Memes: the essence of an idea
Motivational leaders use the structure of ideas to make a difference: they really do need to think before they speak. An idea that is well constructed becomes a meme — it is able to be shared in a lot of different ways to people of all levels of understanding and still maintain its structural integrity.
The word ‘meme’ originated with evolutionary biologist Richard Dawkins’s 1976 book The Selfish Gene. Dawkins wrote that evolution depended not on the particular chemical basis of genetics, but only on the existence of a self-replicating unit of transmission, and in the case of biological evolution that is the gene. For Dawkins, the meme exemplified another self-replicating unit with potential significance in explaining human behaviour and cultural evolution. The term meme has become synonymous with ideas, particularly ideas worth spreading.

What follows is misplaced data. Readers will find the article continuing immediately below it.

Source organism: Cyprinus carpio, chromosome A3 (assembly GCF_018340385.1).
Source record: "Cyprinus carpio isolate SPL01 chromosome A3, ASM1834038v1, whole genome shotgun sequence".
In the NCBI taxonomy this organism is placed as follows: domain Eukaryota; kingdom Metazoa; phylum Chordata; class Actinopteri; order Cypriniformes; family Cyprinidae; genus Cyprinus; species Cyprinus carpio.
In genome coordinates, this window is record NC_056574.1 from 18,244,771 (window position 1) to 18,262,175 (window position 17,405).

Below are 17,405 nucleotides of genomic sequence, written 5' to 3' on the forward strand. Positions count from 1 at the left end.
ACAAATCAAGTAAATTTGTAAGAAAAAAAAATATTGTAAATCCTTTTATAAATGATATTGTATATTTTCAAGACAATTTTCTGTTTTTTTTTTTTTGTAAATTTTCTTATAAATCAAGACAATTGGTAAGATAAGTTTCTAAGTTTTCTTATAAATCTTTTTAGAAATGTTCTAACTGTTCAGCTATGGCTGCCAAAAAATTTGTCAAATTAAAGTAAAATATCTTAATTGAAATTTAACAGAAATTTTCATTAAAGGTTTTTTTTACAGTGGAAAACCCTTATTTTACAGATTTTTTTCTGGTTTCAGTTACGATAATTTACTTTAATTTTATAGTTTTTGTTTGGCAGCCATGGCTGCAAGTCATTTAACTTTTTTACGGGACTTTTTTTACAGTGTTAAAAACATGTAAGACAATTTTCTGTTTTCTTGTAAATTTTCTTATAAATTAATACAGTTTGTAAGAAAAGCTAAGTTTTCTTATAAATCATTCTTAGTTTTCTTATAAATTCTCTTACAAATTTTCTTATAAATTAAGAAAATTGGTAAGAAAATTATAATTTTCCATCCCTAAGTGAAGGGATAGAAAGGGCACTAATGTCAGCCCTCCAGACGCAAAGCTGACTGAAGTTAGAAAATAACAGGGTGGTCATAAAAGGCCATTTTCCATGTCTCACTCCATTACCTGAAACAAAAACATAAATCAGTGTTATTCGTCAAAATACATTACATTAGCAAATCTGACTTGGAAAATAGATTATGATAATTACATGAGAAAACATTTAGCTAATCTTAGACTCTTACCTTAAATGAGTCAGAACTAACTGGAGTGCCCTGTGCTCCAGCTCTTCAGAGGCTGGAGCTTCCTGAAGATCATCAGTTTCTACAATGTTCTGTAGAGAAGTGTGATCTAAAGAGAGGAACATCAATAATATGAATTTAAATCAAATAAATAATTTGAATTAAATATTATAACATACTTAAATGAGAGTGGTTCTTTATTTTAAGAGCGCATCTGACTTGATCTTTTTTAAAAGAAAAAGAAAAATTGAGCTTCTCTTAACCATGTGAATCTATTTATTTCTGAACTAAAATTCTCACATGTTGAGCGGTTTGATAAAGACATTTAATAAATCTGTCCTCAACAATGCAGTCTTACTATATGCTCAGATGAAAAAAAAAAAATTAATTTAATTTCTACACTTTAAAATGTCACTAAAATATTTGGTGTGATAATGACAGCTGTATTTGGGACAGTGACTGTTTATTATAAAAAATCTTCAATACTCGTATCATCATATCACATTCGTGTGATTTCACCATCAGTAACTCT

Malcolm Gladwell, business journalist and author, wrote in The Tipping Point, ‘A meme is an idea that behaves like a virus — that moves through a population, taking hold in each person it infects’. Ideas that move through society are built on what is often referred to as social object theory. Put simply, what idea have you heard today that would make it to a dinner party tonight? Motivational leaders take the time to study the architecture of ideas and use this to increase understanding and the influential impact of what they are communicating.
It’s clear that ideas exist. They are, however, intangible, ...